Patient-reported reasons for the discontinuation of commonly used treatments for moderate to severe psoriasis
Yeung H, Wan J, Van Voorhees AS, Callis Duffin K, Krueger GG, Kalb RE, Weisman JD, Sperber BR, Brod BA, Schleicher SM, Bebo BF, Shin DB, Troxel AB, Gelfand JM; Journal of the American Academy of Dermatology (Jul 2012)
Source: J Am Acad Dermatol
BACKGROUND: Despite widespread dissatisfaction and low treatment persistence in moderate to severe psoriasis, patients' reasons behind treatment discontinuation remain poorly understood.
OBJECTIVES: We sought to characterize patient-reported reasons for discontinuing commonly used treatments for moderate to severe psoriasis in real-world clinical practice.
METHODS: A total of 1095 patients with moderate to severe plaque psoriasis from 10 dermatology practices who received systemic treatments completed a structured interview. Eleven reasons for treatment discontinuation were assessed for all past treatments.
RESULTS: A total of 2231 past treatments were reported. Median treatment duration varied by treatment, ranging from 6.0 to 20.5 months (P<.001). The frequency of each cited discontinuation reasons differed by treatment (all P<.01). Patients who received etanercept (odds ratio [OR] 5.19; 95% confidence interval [CI]3.23-8.33) and adalimumab (OR 2.10; 95% CI 1.20-3.67) were more likely to cite a loss of efficacy than those who received methotrexate. Patients who received etanercept (OR 0.34; 95% CI 0.23-0.49), adalimumab (OR 0.48; 95% CI 0.30-0.75), and ultraviolet B phototherapy (OR 0.21; 95% CI 0.14-0.31) were less likely to cite side effects than those who received methotrexate, whereas those who received acitretin (OR 1.56; 95% CI 1.08-2.25) were more likely to do so. Patients who underwent ultraviolet B phototherapy were more likely to cite an inability to afford treatment (OR 7.03; 95% CI 3.14-15.72).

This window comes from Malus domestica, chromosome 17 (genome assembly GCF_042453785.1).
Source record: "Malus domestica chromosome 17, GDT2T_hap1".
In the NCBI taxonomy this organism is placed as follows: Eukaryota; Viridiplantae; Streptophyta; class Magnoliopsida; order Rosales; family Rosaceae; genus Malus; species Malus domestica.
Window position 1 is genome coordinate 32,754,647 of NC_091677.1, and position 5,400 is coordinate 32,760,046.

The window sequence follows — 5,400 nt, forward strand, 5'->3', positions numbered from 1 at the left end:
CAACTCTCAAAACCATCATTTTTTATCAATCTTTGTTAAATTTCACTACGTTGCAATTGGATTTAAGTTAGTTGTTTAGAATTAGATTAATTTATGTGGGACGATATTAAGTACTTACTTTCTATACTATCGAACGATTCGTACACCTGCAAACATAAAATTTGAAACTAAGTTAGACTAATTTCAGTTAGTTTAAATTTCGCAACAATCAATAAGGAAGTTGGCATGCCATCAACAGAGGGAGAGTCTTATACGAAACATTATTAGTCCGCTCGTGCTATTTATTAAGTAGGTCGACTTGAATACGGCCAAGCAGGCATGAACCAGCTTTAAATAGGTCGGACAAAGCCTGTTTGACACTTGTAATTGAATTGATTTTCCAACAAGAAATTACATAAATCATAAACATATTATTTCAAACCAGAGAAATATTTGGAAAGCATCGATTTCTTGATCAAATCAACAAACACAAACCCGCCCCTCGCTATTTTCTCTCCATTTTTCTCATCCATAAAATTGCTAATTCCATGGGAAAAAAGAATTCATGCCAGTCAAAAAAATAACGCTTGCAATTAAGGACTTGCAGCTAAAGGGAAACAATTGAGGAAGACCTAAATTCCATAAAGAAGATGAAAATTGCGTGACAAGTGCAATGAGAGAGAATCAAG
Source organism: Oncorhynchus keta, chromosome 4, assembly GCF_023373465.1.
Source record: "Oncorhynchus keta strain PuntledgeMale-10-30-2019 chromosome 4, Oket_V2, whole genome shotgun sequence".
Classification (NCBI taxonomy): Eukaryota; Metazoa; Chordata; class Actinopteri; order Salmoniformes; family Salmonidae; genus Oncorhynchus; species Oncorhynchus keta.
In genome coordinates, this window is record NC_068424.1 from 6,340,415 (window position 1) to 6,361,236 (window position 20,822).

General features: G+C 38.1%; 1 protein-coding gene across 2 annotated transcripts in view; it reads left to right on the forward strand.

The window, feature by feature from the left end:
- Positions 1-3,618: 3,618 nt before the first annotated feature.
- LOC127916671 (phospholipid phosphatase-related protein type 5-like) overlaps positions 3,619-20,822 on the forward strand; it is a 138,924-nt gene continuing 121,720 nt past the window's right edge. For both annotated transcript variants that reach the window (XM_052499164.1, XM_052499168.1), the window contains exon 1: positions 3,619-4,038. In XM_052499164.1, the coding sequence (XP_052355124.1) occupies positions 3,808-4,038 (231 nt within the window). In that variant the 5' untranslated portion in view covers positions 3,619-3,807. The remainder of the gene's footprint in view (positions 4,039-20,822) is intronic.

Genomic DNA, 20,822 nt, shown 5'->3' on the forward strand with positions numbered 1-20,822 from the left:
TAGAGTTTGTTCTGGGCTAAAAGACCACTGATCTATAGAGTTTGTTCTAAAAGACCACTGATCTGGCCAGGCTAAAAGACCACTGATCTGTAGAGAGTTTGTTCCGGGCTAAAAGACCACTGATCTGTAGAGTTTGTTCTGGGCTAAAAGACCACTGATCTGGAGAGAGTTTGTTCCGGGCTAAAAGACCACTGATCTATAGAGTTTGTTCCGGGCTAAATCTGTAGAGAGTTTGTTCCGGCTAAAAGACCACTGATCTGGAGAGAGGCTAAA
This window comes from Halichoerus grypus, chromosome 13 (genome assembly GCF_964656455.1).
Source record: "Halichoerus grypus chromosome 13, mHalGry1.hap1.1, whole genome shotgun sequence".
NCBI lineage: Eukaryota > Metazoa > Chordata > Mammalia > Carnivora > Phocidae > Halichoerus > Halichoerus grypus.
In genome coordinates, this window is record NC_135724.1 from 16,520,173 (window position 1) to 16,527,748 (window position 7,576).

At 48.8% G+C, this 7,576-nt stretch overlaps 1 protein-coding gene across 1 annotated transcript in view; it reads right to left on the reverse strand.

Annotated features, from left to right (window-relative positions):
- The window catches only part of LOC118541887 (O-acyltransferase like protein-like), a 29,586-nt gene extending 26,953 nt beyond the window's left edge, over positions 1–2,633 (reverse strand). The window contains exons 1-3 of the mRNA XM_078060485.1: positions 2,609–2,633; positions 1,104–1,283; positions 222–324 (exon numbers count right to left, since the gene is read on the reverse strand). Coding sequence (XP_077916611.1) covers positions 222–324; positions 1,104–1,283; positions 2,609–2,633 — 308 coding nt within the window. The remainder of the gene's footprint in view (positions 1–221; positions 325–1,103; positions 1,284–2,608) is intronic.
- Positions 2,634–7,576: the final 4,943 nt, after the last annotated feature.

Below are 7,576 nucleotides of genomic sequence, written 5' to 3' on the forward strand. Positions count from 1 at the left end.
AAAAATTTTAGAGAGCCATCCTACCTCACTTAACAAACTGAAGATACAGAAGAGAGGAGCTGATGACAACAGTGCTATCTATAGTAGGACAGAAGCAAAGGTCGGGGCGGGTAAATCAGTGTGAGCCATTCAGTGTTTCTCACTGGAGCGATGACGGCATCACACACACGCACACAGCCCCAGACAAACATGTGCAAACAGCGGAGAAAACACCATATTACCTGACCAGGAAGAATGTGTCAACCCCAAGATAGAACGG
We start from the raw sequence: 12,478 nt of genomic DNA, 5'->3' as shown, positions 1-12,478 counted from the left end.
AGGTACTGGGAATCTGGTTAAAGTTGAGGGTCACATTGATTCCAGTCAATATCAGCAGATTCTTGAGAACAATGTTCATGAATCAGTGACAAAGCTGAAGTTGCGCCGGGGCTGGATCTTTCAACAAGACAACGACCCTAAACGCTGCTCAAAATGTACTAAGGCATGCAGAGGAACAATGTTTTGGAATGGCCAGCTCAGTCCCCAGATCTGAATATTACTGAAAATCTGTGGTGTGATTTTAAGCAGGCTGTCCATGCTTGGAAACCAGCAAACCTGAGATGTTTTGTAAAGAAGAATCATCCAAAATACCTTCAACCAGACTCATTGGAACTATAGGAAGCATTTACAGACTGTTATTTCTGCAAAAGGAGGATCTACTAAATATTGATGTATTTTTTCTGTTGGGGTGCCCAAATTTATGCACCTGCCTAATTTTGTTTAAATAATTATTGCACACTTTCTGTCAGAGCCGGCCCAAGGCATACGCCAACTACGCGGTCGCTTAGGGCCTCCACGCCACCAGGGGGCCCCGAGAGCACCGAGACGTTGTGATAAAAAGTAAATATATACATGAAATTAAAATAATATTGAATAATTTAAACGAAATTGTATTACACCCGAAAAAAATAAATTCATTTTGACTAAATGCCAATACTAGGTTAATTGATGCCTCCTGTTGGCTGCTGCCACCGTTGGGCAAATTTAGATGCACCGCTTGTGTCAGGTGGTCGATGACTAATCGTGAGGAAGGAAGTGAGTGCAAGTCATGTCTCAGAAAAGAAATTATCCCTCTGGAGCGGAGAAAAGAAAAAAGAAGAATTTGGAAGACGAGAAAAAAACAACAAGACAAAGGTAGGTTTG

LIMITATIONS: The study is limited by its reliance on patient recall.
CONCLUSIONS: Different patterns of treatment discontinuation reasons are important to consider when developing public policy and evidence-based treatment approaches to improve successful long-term psoriasis control.